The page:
background preloader

Lecturers

Facebook Twitter

Michael Ramscar. Browse through Time 2012 2010-11 2008-9 2006-7 2004-5 2002-3 2000-1 1998-9 Earlier Earlier Like this: Like Loading...

Michael Ramscar

Dr Rhonda Farkota. Dr Rhonda Farkota is a Senior Research Fellow at the Australian Council for Educational Research (ACER) where she has worked on projects at International, National, State and System levels.

Dr Rhonda Farkota

Prior to this she worked for 28 years as a teacher and curriculum adviser, during which time she sat on the Department of Education Victoria and Catholic Education Office Curriculum Committees for three and four years respectively. On joining ACER in 1998 Dr Farkota worked with the numeracy team on the Queensland Statewide Assessment Program, Aspects of Numeracy, whilst at the same time carrying out research on an Educational Measurement Analysis of the Curriculum Standards Framework II draft.

Her recommendations for refinement were highly commended and she was commissioned further to assist in the revision of the entire mathematics framework. Dr Farkota has authored books and articles addressing various educational disciplines including mathematics, computers in education, and physical education. Rochel Gelman. Research Biography of Roger Shepard. Roger N.

Research Biography of Roger Shepard

Shepard, Professor of Psychology at Stanford University, is a particularly appropriate recipient for a prize dedicated to the “Theoretical Foundations of Human Cognition”. Throughout his research career, Roger Shepard has been searching for theoretical foundations of a science of the mind. His work attempts to specify such foundations in the form of universal laws formulated in an explicit mathematical manner, derivable from first principles, and which apply to human and to animal behaviour under a variety of tasks and stimulus sets.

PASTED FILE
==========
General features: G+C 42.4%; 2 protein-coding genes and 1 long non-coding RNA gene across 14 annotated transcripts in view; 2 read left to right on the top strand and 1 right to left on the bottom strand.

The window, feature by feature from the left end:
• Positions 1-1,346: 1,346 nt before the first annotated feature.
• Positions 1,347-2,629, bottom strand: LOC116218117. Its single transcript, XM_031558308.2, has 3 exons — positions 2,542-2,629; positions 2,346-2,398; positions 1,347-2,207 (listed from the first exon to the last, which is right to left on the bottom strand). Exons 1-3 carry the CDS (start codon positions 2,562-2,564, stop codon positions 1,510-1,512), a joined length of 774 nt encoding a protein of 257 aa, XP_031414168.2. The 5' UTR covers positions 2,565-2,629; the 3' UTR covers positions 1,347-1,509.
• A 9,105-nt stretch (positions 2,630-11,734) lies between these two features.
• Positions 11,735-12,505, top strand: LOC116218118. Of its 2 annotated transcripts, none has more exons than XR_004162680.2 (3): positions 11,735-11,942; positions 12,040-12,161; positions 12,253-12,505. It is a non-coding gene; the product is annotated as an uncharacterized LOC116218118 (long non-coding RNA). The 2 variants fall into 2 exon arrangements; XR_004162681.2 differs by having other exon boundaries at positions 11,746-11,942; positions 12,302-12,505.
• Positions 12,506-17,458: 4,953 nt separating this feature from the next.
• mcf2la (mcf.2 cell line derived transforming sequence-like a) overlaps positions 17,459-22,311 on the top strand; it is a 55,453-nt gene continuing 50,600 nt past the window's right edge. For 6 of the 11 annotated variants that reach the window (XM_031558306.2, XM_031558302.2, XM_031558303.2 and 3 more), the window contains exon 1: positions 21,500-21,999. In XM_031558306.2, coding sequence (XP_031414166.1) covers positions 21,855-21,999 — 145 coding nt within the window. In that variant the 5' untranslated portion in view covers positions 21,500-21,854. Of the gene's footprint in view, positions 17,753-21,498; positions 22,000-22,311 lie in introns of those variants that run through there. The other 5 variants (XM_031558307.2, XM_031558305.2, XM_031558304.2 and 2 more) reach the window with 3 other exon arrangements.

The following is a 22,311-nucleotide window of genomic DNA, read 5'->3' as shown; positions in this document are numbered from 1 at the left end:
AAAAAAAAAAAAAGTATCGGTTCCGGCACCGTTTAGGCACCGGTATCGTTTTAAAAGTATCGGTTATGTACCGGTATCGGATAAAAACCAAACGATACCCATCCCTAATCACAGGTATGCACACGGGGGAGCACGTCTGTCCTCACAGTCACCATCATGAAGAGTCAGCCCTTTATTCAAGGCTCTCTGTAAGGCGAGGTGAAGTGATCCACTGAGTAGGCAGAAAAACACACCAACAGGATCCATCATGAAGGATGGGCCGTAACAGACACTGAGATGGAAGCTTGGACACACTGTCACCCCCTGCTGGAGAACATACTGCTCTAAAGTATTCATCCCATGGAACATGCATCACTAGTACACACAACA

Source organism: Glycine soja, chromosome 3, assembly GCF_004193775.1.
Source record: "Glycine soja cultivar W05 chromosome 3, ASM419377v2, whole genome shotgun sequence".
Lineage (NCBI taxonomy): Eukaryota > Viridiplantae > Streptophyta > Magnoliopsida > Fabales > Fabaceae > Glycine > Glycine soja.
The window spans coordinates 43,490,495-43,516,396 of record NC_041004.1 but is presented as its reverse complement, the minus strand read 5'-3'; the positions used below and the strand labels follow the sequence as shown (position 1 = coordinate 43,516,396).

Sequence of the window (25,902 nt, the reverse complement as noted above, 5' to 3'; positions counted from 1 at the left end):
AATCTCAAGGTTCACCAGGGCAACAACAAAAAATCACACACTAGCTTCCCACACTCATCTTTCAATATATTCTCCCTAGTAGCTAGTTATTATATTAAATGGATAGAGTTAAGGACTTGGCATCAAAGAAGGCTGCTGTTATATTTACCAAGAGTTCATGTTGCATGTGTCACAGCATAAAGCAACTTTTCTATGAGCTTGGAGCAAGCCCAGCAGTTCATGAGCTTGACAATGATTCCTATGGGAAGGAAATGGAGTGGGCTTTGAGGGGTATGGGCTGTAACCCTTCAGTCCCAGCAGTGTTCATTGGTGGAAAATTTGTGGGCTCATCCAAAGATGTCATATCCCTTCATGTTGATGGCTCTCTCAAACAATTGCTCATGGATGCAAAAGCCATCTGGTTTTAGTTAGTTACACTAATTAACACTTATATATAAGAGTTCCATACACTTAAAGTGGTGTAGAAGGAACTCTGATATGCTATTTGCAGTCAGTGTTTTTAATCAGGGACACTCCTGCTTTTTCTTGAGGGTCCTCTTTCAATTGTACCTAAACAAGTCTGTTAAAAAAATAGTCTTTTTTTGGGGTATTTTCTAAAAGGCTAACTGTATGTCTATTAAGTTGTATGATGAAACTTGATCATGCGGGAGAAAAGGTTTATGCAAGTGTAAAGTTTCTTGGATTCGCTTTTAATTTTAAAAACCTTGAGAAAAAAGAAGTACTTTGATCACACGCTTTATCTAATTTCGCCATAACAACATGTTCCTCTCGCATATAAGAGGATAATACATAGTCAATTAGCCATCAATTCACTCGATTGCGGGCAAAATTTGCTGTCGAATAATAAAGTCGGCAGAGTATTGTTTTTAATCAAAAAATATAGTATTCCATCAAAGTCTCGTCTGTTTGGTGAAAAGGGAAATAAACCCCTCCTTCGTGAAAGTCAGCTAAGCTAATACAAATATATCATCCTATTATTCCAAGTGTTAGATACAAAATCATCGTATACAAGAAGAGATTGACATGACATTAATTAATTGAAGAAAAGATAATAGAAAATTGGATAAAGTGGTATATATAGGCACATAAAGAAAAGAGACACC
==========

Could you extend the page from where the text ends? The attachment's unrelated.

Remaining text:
His endeavour to combine mathematical and physical modelling with quantified psychological experimentation has resulted in extraordinary advances in psychology. Bob Siegler's Biographical Information. At a more specific level, there were a great many fortunate coincidences.

Bob Siegler's Biographical Information

I was an economics major for most of my undergraduate years and didn't take any psychology courses until I was a junior. It happened that the semester that I took my first psychology course, I also took an economics course that I greatly disliked, largely because of the professor. The next semester, I took two psychology and two economics courses. This time, the economics courses were interesting enough, but I liked the psychology courses better, especially a course on perception, taught by a great professor named Harry Hake. Also contributing to my decision to change majors was the fact that this was the late 1960's, and there was lots of money around for undergraduates who wanted to do research in psychology. When I applied to grad school, I wasn't sure whether I should go into clinical or experimental psychology. Department of Psychology. Stellan Ohlsson, Ph.D.

Department of Psychology